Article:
Sometimes, Rhett Sewell introduces himself as Rhett with Tourette.
"My name," the 20-year-old University of Tennessee at Chattanooga freshman, said, "was a lovely stroke of irony. Why not use it in a positive sense?"
According to the National Tourette Syndrome Association, the condition "is a neurological disorder .... defined by multiple motor and vocal tics lasting more than one year."
At times, Sewell blinks his eyes rapidly. Other times, he shakes his head or tosses it almost violently. Sometimes he'll make staccato noises or clear his throat. From time to time, he raises his arms above his head.
That hand-raising gesture he actually picked up from a friend. "For lack of a better word," he said, "you can 'adopt' somebody else's tics."
The same friend adopted his vocal tic.
"Serves him right," Sewell quipped.
HOW IT HAPPENS
Tracy Colletti-Flynn, public relations manager for the Tourette Syndrome Association, says signs point to the disorder being related to dopamine, a brain chemical.
Sewell explained: "We are completely at whim to the signals we are getting from our brain."
He said he can feel the tics coming on, but trying to control them is like trying to suppress a sneeze.
"I'm the one making the movements, I'm the one making the noises, and I'm doing that in response to the signals I'm getting from my brain," Sewell said. "My brain is constantly telling me 'make this noise, make this noise, make this noise.' And I'm the one who has to react to that."
Trying to hold back a tic, he said, is like trying to dam a river. Eventually the dam breaks. Trying not to tic too much, he said, can cause his chest to tighten and his breathing to become difficult.
Different environments affect his tics, and excitement or anxiety can make the tics more active.
"If I'm focused on different things, my tics are a little bit less," he said.
SEX AND THE 'TWITCHY KID'
Diagnosed in the third grade, Sewell started giving speeches to raise awareness about TS during his junior year of high school. Soon, he began to make regular appearances in schools around Georgia. Sewell's goal in 2011 is to begin giving talks in Tennessee. In October, he spoke at UTC as part of the campus Disability Awareness Month.
"One of the most impactful things he did was a motor-tic simulation," said Leslie Harms, assistant director of UTC Office for Students With Disabilities. "He had people writing down the Pledge of Allegiance while simulating motor tics. Every third word we wrote, we had to erase and rewrite it. Then when he gave a verbal command, we had to tap the edge of the desk."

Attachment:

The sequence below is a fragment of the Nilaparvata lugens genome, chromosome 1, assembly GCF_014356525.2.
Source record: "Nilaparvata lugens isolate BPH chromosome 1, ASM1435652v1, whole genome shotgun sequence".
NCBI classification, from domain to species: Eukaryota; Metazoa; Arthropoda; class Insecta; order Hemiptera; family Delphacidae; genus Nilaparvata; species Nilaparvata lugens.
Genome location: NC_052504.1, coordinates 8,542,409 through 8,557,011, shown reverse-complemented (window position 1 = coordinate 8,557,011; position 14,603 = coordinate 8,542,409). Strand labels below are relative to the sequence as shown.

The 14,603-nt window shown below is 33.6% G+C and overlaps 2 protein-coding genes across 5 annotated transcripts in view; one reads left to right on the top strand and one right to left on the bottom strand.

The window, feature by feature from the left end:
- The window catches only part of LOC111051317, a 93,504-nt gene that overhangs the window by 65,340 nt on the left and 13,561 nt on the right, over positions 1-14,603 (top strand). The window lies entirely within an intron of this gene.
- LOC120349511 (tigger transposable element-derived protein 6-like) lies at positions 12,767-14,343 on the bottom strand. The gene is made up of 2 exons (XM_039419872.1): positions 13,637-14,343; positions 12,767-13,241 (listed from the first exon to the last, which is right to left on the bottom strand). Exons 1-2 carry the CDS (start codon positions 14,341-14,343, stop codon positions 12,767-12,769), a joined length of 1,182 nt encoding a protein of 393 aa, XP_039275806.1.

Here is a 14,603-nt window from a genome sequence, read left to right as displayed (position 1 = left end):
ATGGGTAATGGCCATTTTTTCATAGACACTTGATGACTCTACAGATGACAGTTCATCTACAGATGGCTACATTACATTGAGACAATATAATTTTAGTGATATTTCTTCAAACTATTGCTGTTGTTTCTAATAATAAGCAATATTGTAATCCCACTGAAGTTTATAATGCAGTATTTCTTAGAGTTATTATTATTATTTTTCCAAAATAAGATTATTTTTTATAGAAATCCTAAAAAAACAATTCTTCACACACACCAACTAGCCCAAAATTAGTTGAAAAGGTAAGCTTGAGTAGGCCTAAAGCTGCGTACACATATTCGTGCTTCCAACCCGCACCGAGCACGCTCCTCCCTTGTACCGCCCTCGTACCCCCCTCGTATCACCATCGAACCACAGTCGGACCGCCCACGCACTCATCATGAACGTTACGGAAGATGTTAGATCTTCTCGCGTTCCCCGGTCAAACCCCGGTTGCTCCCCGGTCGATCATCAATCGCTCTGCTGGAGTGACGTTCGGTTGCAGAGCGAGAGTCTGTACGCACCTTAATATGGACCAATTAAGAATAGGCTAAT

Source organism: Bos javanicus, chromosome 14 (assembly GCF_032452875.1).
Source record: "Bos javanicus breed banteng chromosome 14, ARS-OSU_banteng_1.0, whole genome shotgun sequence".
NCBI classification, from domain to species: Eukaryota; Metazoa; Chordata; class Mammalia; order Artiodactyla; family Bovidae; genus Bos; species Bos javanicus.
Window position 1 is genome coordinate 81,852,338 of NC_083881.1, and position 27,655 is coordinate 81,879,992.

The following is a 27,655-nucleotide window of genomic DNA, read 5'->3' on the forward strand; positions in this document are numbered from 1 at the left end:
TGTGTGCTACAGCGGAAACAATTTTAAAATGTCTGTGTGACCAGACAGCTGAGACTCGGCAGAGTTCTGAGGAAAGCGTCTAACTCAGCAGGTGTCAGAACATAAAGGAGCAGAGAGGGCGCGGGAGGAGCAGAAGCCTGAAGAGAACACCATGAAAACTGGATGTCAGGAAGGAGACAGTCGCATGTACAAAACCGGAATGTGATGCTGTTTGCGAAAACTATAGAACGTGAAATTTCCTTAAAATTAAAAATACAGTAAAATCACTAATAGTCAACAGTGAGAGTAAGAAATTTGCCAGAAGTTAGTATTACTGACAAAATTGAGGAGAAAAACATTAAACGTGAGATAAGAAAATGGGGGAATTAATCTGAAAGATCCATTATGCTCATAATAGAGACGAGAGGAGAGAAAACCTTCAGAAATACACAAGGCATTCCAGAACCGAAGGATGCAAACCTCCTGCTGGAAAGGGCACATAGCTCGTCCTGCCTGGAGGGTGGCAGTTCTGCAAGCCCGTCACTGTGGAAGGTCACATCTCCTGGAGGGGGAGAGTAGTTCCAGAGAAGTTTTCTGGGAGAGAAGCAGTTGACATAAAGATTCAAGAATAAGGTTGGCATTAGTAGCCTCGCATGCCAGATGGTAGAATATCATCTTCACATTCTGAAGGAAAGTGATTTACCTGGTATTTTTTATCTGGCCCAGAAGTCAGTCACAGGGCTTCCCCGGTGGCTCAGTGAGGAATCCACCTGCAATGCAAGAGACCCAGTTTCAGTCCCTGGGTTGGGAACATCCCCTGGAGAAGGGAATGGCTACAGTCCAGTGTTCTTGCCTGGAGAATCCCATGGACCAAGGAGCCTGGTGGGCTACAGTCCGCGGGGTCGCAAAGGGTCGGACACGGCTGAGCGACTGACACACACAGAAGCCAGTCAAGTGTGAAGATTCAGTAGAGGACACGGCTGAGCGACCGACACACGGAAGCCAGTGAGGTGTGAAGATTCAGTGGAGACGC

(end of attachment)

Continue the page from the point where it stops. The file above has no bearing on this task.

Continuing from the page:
The activity, Harms said, helped her to understand the many brain signals Sewell has coming at him on a daily basis.
During presentations, students ask questions ranging from how TS affects his social interactions to how it influences his self-esteem. One of his most amusing questions, he said, always comes from ninth graders. "They always ask if I tic while I'm having sex."
He doesn't. "Sleep and sex," he said, "that's always the two things you never have to worry about ticcing during."
Being open about his condition has allowed Sewell to develop a strong sense of confidence and charisma. His social life, therefore, is not much different from most other college students.
"I've got plenty of dates," he said. "I'll meet someone and of course one of the first conversations is always going to be Tourette Syndrome, because it's there. After that I'm not 'that guy I met with Tourette's,' I'm just Rhett; and we go out and things like that. And you, know, you've always got to have that twitchy kid at the party."
One of the strongest misconceptions about Tourette Syndrome is that coprolalia - the involuntary use of obscene and/or socially inappropriate words or phrases - is a typical symptom. In fact, only about 10 percent of people with TS have coprolalia or copropraxia, which means making obscene gestures.
"It's a very, very rare symptom," said Coletti-Flynn, "but that's what the media likes to portray, because they think it's funny."
The TSA issued a press release following a 2007 episode of the television cartoon series "South Park," which featured a character with strongly copralalic TS. Despite concerns, however, the group conceded that the portrayal was not entirely misleading.
Sewell said he wants to dispel misconceptions, but he doesn't condemn the media portrayal of TS.
"Even me, with Tourette's Syndrome, I laughed at (the "South Park" episode), but those are just tools for humor devices."
He likes to incorporate humor into his presentations, he said. When the inevitable question of what his condition prevents him from being able to do, he responds, tongue-in-cheek: "Well, I'll never be able to be a librarian and I'll always lose at the quiet game. So I'm heartbroken about that."